“Oh, they’re brothers. So they were adopted together?”
This was the question Aaron and I were recently asked during a school-related meeting for our older son. It is fascinating to me (and often times enraging), that people think this way. We have two living sons. Of course they are brothers. Yes, one came to us through adoption, and then one through genetics, but you know what? It doesn’t matter. Family is family.
“Well, you’ve got an adopted son, and another son now, so…”
Another conversation. Another disclaimer. Why do people find it necessary to differentiate? This is a big sticking point in daily life for me, especially when it comes to the media, as they almost always add this when talking about celebrities who have adopted. Do they really think that we, as parents, make a distinction like this with our children? There are plenty of things that differentiate my boys, but who is more part of our family isn’t one of them.
This got me thinking about who, and what makes up a family. I’ve long thought that you don’t need to be blood-related to be considered family. There are many friends whom I consider family, and am much closer with than actual blood relatives. Family is about love. Family is about support. It’s more than shared names and bloodlines. They say home is where the heart is, and the same could be said for family.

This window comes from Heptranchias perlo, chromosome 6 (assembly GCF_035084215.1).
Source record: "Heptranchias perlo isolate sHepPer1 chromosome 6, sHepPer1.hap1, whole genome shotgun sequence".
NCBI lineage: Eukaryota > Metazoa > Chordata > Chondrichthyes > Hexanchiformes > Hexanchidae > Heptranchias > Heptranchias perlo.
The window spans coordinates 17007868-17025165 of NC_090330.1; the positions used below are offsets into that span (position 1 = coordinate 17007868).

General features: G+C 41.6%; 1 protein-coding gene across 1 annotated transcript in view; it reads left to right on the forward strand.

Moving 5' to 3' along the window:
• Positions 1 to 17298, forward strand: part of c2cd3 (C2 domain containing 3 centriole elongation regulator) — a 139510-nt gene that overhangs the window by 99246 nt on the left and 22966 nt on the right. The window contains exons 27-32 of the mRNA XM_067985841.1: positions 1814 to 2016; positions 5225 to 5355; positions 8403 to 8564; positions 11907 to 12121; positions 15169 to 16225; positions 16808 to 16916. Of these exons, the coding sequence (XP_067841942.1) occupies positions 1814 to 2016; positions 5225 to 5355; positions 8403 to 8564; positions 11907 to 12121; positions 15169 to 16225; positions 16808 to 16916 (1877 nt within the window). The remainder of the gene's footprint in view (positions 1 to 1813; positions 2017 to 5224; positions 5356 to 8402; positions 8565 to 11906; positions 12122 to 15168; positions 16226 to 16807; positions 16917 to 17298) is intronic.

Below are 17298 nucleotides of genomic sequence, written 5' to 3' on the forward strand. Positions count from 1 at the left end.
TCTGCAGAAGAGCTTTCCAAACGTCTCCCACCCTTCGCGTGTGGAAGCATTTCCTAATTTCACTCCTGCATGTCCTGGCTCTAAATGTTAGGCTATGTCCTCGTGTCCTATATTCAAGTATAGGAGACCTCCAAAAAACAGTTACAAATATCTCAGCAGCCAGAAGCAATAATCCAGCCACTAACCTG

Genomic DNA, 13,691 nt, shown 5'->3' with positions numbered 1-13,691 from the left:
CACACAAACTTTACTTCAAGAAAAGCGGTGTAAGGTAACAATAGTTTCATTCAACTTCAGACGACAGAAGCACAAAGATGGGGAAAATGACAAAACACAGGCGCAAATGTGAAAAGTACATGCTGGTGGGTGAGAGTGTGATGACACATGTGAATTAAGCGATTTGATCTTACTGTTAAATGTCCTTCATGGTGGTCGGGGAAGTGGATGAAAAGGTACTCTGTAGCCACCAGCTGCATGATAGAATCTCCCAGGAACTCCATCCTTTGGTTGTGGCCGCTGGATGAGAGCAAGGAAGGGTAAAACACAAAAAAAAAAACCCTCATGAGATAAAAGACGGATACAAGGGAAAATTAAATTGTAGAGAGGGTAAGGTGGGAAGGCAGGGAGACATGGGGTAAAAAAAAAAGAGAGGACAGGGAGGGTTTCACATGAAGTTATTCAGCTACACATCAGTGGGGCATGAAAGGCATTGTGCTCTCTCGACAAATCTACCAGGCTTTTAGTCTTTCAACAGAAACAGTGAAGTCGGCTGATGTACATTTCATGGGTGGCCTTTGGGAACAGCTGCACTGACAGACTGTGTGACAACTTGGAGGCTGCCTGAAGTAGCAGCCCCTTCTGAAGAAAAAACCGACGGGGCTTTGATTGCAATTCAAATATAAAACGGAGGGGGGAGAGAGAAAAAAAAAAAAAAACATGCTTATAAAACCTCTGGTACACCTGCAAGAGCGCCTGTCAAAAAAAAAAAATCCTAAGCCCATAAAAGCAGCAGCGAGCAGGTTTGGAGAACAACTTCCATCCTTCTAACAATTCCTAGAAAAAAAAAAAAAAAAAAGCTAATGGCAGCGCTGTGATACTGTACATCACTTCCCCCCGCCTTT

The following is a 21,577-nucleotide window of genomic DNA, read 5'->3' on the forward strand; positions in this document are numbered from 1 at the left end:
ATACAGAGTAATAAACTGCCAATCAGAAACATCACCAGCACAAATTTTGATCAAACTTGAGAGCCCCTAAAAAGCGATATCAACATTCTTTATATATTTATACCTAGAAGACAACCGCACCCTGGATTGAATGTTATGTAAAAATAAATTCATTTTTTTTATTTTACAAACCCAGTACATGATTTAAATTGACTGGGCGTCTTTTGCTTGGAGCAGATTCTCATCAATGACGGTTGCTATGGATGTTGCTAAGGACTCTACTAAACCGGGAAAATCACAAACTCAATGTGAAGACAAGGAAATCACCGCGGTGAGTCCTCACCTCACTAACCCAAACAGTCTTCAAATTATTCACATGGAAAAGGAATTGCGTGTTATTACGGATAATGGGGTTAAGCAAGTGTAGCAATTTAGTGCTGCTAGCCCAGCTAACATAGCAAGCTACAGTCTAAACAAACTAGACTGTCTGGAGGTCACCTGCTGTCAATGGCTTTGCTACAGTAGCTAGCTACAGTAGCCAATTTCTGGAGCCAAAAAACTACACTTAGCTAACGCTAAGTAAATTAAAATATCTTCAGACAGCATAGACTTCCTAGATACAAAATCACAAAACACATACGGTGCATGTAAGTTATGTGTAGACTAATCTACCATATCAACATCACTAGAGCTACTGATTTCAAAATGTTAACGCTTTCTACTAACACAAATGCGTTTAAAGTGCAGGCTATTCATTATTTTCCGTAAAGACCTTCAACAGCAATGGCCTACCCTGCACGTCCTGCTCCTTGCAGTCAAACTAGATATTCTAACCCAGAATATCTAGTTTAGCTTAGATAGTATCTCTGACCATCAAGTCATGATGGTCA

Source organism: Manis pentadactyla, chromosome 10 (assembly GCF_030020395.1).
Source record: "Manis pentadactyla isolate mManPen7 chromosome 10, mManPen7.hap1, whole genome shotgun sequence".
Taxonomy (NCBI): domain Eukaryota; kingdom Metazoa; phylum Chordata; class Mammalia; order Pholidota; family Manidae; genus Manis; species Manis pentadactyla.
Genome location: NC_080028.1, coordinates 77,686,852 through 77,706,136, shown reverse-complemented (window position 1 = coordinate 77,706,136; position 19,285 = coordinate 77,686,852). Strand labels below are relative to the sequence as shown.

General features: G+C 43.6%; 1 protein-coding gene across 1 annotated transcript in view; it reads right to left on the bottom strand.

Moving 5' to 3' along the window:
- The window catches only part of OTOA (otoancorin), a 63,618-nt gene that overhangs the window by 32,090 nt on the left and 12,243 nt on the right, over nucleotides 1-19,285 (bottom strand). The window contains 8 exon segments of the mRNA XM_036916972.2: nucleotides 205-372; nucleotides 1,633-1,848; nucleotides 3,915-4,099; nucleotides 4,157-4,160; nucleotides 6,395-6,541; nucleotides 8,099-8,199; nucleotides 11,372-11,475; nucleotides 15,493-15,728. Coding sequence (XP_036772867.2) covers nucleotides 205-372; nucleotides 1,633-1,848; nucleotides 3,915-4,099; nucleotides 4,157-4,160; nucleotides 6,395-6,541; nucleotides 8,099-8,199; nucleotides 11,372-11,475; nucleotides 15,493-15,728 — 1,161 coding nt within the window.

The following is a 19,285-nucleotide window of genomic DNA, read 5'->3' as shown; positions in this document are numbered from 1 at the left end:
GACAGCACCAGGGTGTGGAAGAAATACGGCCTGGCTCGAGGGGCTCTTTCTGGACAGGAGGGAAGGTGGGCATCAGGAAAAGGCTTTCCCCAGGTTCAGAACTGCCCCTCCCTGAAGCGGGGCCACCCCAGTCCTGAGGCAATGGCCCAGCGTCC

As loss parents, our notion of family is already outside of the “norm,” as we all have family members who aren’t physically here. Yes, I realize that most people have family members who aren’t here. But the big difference, is that most of those family members had lives, probably long lives, filled with experiences and memories. For us, our missing family members–our children–didn’t have that luxury. Their experiences and memories live only in our imagination and hearts. And because of that, there are many who don’t consider them as part of our family. The fact that they’re not living, doesn’t take away the hopes and dreams that will remain with us forever. They existed. They matter.
As adoptive parents, our family is automatically extended by our son’s birth family. I know this can get complicated in some families and situations, but whether there is a relationship or not, they are part of our child’s background, and therefore, part of their present and future. To Aaron and me, it is important to honor that to ensure our son has an understanding of his story. I’m sure as he gets older, there will be questions, some that we’ll be able to answer, and others that we won’t. But our hope is that by being open with him, and helping him to find the answers, or at least the understanding he needs, then we’re on the right track as parents.
I’m not sure there is such a thing as an average family these days. Perhaps what matters most is what each of us holds true, and respecting that in others. To the outside world, Aaron and I are bereaved parents, adoptive parents and biological parents. To our sons (and to us), we are simply Mommy and Daddy. No disclaimer. No distinction necessary.